Science & Technology


Technology Uses Live Cells To Detect Food-borne Pathogens, Toxins

Researchers have developed a new technology that can simultaneously screen thousands of samples of food or water for several dangerous food-borne pathogens in one to two hours.

food born toxins
©Purdue Agricultural Communication photo/Tom Campbell
Purdue researcher Pratik Banerjee, at left, measures fluid as he and professor of food science Arun Bhunia work in the lab. Their technology uses common lab materials to quickly screen food and water samples for several food-borne pathogens and toxins.

Avalanches On Mars Photographed By NASA Spacecraft

A NASA spacecraft in orbit around Mars has taken the first ever image of active avalanches near the Red Planet's north pole. The image shows tan clouds billowing away from the foot of a towering slope, where ice and dust have just cascaded down.

©NASA/JPL-Caltech/University of Arizona
Image of one of at least four Martian avalanches, or debris falls, captured in action. It was taken on February 19, 2008, by the High Resolution Imaging Science Experiment (HiRISE) camera on NASA's Mars Reconnaissance Orbiter.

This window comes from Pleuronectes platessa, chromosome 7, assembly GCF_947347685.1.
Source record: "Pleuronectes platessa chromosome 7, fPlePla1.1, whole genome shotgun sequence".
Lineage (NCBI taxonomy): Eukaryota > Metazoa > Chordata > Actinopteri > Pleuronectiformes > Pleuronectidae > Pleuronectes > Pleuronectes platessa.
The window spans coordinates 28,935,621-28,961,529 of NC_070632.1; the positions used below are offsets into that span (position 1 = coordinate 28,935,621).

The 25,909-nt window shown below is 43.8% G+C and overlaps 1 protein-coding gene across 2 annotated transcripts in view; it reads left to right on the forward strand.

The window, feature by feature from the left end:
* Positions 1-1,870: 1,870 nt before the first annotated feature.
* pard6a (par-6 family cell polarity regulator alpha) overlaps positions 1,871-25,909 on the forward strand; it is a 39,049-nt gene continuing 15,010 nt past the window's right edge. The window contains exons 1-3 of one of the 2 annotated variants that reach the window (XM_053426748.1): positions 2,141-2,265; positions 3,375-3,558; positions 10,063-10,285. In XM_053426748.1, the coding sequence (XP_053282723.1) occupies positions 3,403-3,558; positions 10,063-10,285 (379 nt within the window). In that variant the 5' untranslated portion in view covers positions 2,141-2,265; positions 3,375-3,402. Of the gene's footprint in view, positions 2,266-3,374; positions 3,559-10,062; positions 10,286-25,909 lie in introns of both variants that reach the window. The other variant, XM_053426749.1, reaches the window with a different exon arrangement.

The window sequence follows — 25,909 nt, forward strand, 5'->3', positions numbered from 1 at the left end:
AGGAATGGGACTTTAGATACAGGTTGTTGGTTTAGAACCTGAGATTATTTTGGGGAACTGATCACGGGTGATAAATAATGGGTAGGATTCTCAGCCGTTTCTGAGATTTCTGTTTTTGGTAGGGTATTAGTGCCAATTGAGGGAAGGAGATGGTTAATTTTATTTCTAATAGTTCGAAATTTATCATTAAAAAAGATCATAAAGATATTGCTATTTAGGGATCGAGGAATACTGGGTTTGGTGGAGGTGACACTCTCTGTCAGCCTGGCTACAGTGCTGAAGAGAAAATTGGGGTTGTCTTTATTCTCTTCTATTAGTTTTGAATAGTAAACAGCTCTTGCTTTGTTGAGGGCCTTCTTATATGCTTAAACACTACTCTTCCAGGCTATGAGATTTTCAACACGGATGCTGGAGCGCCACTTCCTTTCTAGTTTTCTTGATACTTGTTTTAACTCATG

HIV Breakthrough: Protein That Fights Immunodeficiency Identified

A Canada-U.S. research team has solved a major genetic mystery: How a protein in some people's DNA guards them against killer immune diseases such as HIV. In an advance online edition of Nature Medicine, the scientists explain how the protein, FOX03a, shields against viral attacks and how the discovery will help in the development of a HIV vaccine.

HIV Virus
©Produced by Richard Feldmann; NIH/National Institute of Allergy and Infectious Diseases
Computer model of AIDS virus (HIV).

140-year-old math problem solved by researcher

A problem which has defeated mathematicians for almost 140 years has been solved by a researcher at Imperial College London.